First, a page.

Origin and History of Naxalism in India
A Naxal or Naxalite is a member of any political organization that claims the legacy of the communist party of India (Marxist-Leninist), founded in Calcutta in 1969. Communist party of India (Maoist) is the largest existing political groups that lineage today in India.
Some Naxalite groups become legal organizations participating in parliamentary elections, such as the CPI (ML) Liberation, Communist party of India(Marxist-Leninist) liberation, Communist party of India (Marxist-Leninist) Janashakti.
Tribal schools are a need of the hour
As of April 2018, areas where the Naxalits are most visible are:
Naxalbari, a small village in West Bengal, where a section of Communist party of India (Marxist), led by Charu Majumdar, Kanu sanyal and Jangal santhal initiated an uprising in 1967. On 8 May 1967, the siliguri Kisan Sabha, of which Jangal was the President, declared their support for the movement initiated by Kanu sanyal, and their readiness to adopt armed struggle to redistribute land to the landless and given slogan “Land to the tillers”.
The following week, a sharecropper near Naxalbari village was attacked by the landlords’ men over a land dispute. On May 24, when a police team arrived to arrest the peasant leaders, it was ambushed by a group of tribals lead by Jangal Santha, and a Police Inspector was killed in a hail of arrows. This event encouraged many Santhal tribes and other poor people to join the movement and to start attacking land lords.
These conflicts go back to the failure to the implement the 5th and 6th schedule of the Constitution of India. In theory these schedules provided for a limited form of tribal autonomy with regard to exploiting natural resources on their lands, e.g. pharmaceutical and mining, and the ‘land ceiling laws’; limited the land to be possessed by landlords and distribution of excess land to the landless farmers and laborers.
Mao Zedong provided ideological leadership for the Naxalbari movement, advocating that Indian peasants and lower class tribals overthrow the government of the upper classes by force. A large number of urban elites were also attended to the idealogy, which spread through Charu Majumdar’s writings, particularly the ‘Historic eight documents’ which formed the basis of Naxalite ideology. Using people’s courts, similar to these established by Mao, Naxalits try opponents and execute with axis or knives, beat, or permanently exile them.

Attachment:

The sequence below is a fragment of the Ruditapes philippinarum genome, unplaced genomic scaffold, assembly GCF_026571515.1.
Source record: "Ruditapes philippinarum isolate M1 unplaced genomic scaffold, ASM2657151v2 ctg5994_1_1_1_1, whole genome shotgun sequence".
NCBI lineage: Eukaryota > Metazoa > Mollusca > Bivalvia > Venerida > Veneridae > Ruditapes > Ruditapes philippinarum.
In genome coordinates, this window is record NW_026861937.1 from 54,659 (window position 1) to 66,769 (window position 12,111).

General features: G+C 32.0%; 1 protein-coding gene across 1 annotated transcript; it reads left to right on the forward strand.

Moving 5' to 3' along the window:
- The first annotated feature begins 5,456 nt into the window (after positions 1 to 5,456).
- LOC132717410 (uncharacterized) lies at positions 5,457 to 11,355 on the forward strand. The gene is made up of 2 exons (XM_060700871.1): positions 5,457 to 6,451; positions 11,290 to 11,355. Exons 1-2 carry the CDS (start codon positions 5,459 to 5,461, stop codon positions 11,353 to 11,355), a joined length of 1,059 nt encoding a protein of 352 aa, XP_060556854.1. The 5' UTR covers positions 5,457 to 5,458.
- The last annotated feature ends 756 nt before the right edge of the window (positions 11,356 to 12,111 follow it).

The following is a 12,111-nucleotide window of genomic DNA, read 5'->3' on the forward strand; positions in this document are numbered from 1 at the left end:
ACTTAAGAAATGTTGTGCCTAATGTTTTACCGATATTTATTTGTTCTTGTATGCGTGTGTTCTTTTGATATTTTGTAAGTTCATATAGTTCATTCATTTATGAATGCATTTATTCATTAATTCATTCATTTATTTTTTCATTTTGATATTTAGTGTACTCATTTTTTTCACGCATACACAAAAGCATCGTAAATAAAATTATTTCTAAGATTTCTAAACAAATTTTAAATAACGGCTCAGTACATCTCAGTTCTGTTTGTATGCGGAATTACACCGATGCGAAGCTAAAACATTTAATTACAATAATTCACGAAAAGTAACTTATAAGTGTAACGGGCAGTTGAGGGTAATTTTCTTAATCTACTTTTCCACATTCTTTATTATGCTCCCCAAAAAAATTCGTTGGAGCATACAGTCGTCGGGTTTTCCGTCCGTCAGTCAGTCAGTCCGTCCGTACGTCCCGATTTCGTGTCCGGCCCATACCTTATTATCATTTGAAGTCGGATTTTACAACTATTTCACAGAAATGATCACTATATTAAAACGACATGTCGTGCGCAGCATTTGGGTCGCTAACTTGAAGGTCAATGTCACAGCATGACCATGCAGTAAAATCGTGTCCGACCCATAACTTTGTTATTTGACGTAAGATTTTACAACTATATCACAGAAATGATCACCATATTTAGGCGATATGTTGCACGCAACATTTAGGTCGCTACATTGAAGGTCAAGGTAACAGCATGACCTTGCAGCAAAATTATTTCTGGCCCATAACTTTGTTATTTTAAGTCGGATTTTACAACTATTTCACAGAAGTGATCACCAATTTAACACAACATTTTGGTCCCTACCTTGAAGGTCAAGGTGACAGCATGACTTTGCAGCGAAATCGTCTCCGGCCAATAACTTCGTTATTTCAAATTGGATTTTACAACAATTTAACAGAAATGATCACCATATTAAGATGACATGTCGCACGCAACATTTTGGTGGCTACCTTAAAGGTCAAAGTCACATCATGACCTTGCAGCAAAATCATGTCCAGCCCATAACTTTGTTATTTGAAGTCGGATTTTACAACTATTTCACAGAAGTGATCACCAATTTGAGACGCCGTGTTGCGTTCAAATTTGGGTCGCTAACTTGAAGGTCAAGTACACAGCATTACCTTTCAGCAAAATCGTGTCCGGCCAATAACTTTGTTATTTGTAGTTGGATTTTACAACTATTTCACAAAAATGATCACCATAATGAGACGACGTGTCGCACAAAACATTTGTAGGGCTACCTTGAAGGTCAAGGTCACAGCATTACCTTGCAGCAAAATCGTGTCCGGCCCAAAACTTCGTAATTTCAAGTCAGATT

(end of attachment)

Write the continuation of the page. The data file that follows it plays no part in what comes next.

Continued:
At the time, the leaders of this revolt were member of the CPI(M), which joined a coalition government in West Bengal just a few months back, leaders like land minister Hare Krishna kumar had been until recently ‘trumpeting revolutionary rhetoric, suggesting that militant confiscation of land was integral to the party’s programme. However, now that they were in power, CPI (M) did not approve of the armed uprising, and all the leaders and a number of Calcutta sympathizers were expelled from the party.
Subsequently, in November 1967, this group led by Sushital Roy Chowdury, organized the All India coordination committee of Communist revolutionaries (AICCR). Violent uprisings were organized a several parts of country. On April 22, 1969 (Lenin’s births)
The AICCR gave birth to the communist party of India (Marxist Leninist) CPI (ML).
Practically all naxalite groups trace their origin to CPI (ML). A separate offshoot from the beginning was the maoist communist centre, which evolved out of the Dakshin Desh group. The MCC later fused with the people’s war group to form the Communist party of India (Maoist). A Hind offshoot was that of the Andhra Revolutionary communists, mainly represented by the unity centre of Communist Revolutionaries of India, UCCRI (ML), following the mass line legacy of T. Negi Reddy, which broke with the AICCR at the early stage. The early 1970s saw the spread of Naxalism to almost every state of India, barring western India. During this period, the movement was fragmented into disputing factors, By 1980, it was estimated that around 30 Naxalite groups were active, with combined membership of 30,000.
Contention was the development of Minerals and raw materials in the area, and development of a paved road to transport them, along with the order the road brought. If the government could construct a road the rebels would have lost. If the rebels could continue thwarting road development, the government would have lost.
Around 1971, the naxalites gained a strong presence among the radical sections of the student movement in Calcutta. Students left school to join the naxalites. Charu Majumdar, to entice more students into his organization, declared that revolutionary warfare was to take place only in the rural areas as before, but now everywhere and spontaneously. Thus Majumdar declared an “annihilation line”, a dictum that Naxalites should assassinate individual “class enemies” (such as landlords, businessman, university teachers, police officers, politicians of the left and right) and others. Large section of the Naxal movement began to question Majumdar’s leadership. In 1971 the CPI (ML) was split, as Satyanarayan Singh revolted against Majumdar’s leadership. In 1972 Majumdar was arrested by police and died in Alipore Jail presumably as a result of torture. His death accelerated the fragmentation of the movement.
High gap between the Government schemes and actual implementation makes people angry